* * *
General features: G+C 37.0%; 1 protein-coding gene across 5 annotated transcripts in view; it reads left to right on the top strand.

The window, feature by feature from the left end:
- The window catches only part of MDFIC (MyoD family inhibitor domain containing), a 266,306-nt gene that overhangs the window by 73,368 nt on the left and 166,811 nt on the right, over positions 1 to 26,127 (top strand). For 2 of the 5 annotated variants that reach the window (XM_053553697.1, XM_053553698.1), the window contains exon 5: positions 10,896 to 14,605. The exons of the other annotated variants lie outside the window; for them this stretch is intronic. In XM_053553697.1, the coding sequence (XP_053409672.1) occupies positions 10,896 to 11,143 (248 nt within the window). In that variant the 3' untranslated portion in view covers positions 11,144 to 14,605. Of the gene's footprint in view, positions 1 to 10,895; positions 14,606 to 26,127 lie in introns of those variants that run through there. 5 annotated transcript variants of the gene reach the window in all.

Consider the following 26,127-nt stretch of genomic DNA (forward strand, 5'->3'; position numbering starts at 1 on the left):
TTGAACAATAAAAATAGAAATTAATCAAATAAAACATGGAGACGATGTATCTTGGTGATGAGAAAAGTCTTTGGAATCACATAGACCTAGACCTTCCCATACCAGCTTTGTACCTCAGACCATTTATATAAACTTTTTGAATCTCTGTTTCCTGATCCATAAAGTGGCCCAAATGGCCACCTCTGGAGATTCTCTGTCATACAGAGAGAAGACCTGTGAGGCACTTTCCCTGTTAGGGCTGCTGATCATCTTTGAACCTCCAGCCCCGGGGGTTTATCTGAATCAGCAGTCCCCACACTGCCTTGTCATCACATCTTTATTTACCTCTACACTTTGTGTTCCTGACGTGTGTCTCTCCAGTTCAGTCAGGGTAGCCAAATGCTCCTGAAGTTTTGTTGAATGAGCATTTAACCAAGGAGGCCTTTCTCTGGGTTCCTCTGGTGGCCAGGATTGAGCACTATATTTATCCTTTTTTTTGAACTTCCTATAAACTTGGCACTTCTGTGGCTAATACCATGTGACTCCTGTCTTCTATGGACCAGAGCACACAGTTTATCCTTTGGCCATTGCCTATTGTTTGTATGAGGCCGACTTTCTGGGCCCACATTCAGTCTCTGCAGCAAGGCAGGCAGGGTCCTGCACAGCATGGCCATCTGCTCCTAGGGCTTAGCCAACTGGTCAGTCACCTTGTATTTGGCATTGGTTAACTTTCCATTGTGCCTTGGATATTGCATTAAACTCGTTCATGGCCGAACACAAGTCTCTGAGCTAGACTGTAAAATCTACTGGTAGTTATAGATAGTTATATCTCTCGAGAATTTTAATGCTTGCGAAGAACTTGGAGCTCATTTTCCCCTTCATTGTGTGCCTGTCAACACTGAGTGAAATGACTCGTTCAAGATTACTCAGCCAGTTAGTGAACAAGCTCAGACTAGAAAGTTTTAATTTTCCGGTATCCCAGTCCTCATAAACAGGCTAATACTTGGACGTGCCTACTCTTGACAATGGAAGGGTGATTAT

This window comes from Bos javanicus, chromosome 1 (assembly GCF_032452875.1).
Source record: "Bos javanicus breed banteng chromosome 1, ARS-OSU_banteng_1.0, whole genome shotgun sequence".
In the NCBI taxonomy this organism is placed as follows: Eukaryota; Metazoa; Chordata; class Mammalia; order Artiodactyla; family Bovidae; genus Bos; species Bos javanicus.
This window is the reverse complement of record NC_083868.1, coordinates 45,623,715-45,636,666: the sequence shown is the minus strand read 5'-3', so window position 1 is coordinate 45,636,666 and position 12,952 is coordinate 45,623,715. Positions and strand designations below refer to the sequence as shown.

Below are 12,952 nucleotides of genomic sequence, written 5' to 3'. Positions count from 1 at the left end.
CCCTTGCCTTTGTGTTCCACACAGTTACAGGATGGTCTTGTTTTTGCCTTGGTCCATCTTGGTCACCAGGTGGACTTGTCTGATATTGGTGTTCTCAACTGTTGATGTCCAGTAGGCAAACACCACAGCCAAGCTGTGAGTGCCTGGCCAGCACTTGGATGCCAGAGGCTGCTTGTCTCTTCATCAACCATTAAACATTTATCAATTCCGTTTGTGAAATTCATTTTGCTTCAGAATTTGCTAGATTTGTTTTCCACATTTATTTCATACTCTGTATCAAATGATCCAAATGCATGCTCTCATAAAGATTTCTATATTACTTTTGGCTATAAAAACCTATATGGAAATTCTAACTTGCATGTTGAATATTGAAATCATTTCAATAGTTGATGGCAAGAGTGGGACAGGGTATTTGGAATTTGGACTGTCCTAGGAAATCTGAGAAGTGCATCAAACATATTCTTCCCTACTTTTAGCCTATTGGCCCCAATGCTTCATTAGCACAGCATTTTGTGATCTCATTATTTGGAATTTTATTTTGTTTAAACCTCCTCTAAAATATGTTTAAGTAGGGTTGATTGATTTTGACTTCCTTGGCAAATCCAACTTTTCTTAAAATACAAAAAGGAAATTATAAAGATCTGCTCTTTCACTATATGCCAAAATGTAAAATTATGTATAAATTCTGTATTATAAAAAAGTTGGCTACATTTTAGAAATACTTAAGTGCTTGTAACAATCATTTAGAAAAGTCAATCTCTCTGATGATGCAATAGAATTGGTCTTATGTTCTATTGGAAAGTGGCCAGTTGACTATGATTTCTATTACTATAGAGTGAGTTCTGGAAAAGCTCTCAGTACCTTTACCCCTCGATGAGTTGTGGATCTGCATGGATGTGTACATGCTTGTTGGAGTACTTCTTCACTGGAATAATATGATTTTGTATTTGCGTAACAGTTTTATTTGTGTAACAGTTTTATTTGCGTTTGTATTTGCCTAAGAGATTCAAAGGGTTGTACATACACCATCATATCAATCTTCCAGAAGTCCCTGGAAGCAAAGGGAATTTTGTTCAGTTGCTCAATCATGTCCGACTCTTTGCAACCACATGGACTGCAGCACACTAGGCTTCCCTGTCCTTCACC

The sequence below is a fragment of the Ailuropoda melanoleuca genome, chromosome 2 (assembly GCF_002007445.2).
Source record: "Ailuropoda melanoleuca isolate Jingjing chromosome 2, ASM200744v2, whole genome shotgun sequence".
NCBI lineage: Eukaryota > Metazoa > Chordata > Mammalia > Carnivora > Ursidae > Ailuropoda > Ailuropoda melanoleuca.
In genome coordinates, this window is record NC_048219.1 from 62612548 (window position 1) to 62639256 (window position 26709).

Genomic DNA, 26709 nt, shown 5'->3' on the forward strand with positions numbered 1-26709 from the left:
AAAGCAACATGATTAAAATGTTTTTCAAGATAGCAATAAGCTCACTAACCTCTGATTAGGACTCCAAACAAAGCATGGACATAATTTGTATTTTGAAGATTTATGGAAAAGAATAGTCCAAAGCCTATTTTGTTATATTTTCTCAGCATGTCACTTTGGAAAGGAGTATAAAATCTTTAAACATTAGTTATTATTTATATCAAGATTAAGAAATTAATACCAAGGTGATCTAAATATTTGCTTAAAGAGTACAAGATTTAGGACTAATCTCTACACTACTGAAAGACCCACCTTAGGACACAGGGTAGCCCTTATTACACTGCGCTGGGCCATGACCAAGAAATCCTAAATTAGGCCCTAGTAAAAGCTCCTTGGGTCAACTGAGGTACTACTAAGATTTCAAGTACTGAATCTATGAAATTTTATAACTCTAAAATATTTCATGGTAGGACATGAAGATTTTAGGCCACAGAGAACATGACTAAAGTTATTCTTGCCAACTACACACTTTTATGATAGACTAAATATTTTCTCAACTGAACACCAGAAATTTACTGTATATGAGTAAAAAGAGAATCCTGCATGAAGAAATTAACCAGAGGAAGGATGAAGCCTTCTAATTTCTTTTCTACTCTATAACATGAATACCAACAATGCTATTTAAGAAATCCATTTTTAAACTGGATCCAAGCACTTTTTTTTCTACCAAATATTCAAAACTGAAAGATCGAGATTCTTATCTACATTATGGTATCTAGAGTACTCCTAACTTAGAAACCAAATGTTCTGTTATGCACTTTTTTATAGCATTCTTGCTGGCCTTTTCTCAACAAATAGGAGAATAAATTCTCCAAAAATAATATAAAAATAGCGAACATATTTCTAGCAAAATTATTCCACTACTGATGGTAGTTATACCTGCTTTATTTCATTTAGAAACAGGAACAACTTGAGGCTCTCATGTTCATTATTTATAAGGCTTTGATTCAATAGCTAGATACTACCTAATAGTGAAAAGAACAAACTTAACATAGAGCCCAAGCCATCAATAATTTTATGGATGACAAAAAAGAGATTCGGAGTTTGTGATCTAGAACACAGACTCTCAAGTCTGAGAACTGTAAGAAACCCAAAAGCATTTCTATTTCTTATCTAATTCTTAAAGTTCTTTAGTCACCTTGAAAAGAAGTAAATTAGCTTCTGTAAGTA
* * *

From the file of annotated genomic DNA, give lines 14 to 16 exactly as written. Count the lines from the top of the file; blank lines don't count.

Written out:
NCBI lineage: Eukaryota > Metazoa > Chordata > Mammalia > Carnivora > Ursidae > Ailuropoda > Ailuropoda melanoleuca.
In genome coordinates, this window is record NC_048219.1 from 62612548 (window position 1) to 62639256 (window position 26709).

Genomic DNA, 26709 nt, shown 5'->3' on the forward strand with positions numbered 1-26709 from the left: